From Kill Zone Blog, this:
Okay, fine, I’m mildly interested. I do kind of like lists in daily life. Here’s how the post begins:
On a recent drive to a workshop event, I was listening to Jodi Picoult’s novel, SMALL GREAT THINGS. Near the beginning, Ruth, a Labor and Delivery nurse, describes all the things that need to be observed during a newborn’s physical assessment. It’s a long list of over a dozen items, including measuring the circumference of the infant’s head, its sucking reflex, the relative softness of its belly, the location of the urethra, etc.
I got very excited when I recognized the list as a list because I was planning an exercise about using lists in fiction during the workshop.
Now, this was interesting to me. You know how I assess a newborn puppy? I weigh it, but “good” puppies can weigh anything from less than five ounces to twelve ounces. My current two puppies, both singletons, one five and a half ounces and one ten and a half ounces.
Anyway, I basically just think: Looks fine. Or, Does not look fine.
A “looks fine” puppy should feel firm, not limp; should be warm, not cool; should try to nurse within six hours or so (earlier is nice); should twitch when asleep (activated sleep); and should not cry continually, at least not once you get it home. Five things, but basically it’s a gestalt impression: the puppy is fine.
The bigger puppy cried continually at the vet, tired herself out, and did not try to nurse for an hour or two after she was at home. She was too tired to nurse. I tube-fed her a little formula one time just to get her started and that was it. I was not worried about her. (Later, after she aspirated milk into her lung, was a different story.)
The little puppy did not cry much, was not so tired, and started nursing immediately. I tube-fed her a few times a day for three days or so, but I was never worried about her even though she lost weight at first and did not start to gain until the third day. It’s true that with zero support from me, she might have faded. But with only very basic support, she thrived.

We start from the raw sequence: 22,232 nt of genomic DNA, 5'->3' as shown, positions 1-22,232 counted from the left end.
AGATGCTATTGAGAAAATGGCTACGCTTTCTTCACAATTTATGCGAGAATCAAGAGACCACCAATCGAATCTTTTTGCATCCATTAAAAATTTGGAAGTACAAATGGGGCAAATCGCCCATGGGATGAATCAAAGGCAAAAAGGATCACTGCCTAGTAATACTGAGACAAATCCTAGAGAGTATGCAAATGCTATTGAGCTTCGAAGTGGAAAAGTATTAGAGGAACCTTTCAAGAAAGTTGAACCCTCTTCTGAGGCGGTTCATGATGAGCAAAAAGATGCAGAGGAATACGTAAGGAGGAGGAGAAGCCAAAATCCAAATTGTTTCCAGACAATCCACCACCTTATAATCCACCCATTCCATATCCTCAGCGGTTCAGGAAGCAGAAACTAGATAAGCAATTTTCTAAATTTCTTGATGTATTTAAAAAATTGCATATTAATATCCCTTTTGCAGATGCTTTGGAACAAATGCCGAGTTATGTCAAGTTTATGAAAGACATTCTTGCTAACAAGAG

Measure the circumference of the infant’s head. Huh. Do we not expect a lot of size variance in babies? Five ounce puppy, ten ounce puppy, that is a HUGE difference, but it doesn’t matter, both can be perfectly vigorous and healthy puppies. Sure, it’s nice to have the puppies on the big side, but it’s not important. I wonder how tiny a baby’s head has to be before it ticks off a “be worried” box on the nurse’s chart. And I wonder whether experienced nurses learn to shrug and say, “Well, this one is small, but she seems fine to me.”
Well, moving on. Once we drag our minds back to the subject of lists, what is this post actually about? How would we use lists in writing?
Ah, here we have several examples of lists used to establish character. Sometimes lists used stylistically. I like this one:
“I want to think again of dangerous and noble things.
I want to be light and frolicsome.
I want to be improbable beautiful and afraid of nothing,
as though I had wings.”
― Mary Oliver, Owls and Other Fantasies: Poems and Essays
I want, I want, I want…Imagine playing with the form of your short story (it would be too long for a novel), beginning every line with a word or phrase. A list of wants, shaped into a story.
That would be an interesting technique for a story … I guess … provided both author and reader were having fun with style and perhaps less interested in the story as a story. But it reminds me of Naomi Kritzer’s “cooking blog” apocalypse story, “So Much Cooking.”
In a sense, that was a story that emphasized lists, as recipes are certainly lists. Or certainly include lists, anyway.
The author of the post adds,
…Think of your own lists: grocery lists, wishlists, self-improvement lists, lists of goals, bucket lists. There are as many lists as people in the world.
Think about what kinds of lists your characters might make. If your character is a serial killer, imagine her Home Depot shopping list. Imagine the prescriptions her elderly victims take.
I have to agree, that kind of thing might be entertaining. Think about the kind of equipment a … dragon slayer, say … might need. Remember Aerin in The Hero and the Crown gathering the things she needed to fight the dragon; the fire-repellent goop was, of course, a fairly important plot point and also a means of developing Aerin’s character. All that super-patient, super-persistent experimentation to find the recipe that worked!
The main character of (one of) my current WIP, though, starts off with an anti-list — he arrives at the opening of the story with almost nothing at all, for very good reasons.
Whatever your to-do list for this weekend might include, I hope you find time to read a good book! I will be reading Mapping Winter, as well as showing Leda in a local-ish show.
Since I opened and closed this post with Puppies, here’s a couple current pictures of my babies: